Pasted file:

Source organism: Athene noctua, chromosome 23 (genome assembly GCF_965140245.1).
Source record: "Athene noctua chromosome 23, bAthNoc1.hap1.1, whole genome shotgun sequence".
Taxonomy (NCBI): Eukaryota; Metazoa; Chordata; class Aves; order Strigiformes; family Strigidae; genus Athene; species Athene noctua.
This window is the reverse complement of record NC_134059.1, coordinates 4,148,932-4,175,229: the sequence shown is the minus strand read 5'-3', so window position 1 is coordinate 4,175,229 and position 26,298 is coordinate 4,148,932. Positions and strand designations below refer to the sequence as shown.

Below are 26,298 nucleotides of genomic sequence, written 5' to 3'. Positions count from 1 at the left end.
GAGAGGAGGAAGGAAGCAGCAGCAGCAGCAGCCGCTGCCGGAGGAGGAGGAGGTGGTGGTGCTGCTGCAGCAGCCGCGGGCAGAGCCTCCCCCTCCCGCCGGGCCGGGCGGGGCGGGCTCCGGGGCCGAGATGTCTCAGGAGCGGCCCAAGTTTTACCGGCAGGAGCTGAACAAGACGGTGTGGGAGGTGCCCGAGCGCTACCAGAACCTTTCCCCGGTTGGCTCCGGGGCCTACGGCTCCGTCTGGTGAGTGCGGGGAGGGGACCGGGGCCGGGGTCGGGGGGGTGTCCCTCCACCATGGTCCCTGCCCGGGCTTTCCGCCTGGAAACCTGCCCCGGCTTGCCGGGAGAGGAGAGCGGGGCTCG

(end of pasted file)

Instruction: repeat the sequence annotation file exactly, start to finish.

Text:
Source organism: Athene noctua, chromosome 23 (genome assembly GCF_965140245.1).
Source record: "Athene noctua chromosome 23, bAthNoc1.hap1.1, whole genome shotgun sequence".
Taxonomy (NCBI): Eukaryota; Metazoa; Chordata; class Aves; order Strigiformes; family Strigidae; genus Athene; species Athene noctua.
This window is the reverse complement of record NC_134059.1, coordinates 4,148,932-4,175,229: the sequence shown is the minus strand read 5'-3', so window position 1 is coordinate 4,175,229 and position 26,298 is coordinate 4,148,932. Positions and strand designations below refer to the sequence as shown.

Below are 26,298 nucleotides of genomic sequence, written 5' to 3'. Positions count from 1 at the left end.
GAGAGGAGGAAGGAAGCAGCAGCAGCAGCAGCCGCTGCCGGAGGAGGAGGAGGTGGTGGTGCTGCTGCAGCAGCCGCGGGCAGAGCCTCCCCCTCCCGCCGGGCCGGGCGGGGCGGGCTCCGGGGCCGAGATGTCTCAGGAGCGGCCCAAGTTTTACCGGCAGGAGCTGAACAAGACGGTGTGGGAGGTGCCCGAGCGCTACCAGAACCTTTCCCCGGTTGGCTCCGGGGCCTACGGCTCCGTCTGGTGAGTGCGGGGAGGGGACCGGGGCCGGGGTCGGGGGGGTGTCCCTCCACCATGGTCCCTGCCCGGGCTTTCCGCCTGGAAACCTGCCCCGGCTTGCCGGGAGAGGAGAGCGGGGCTCG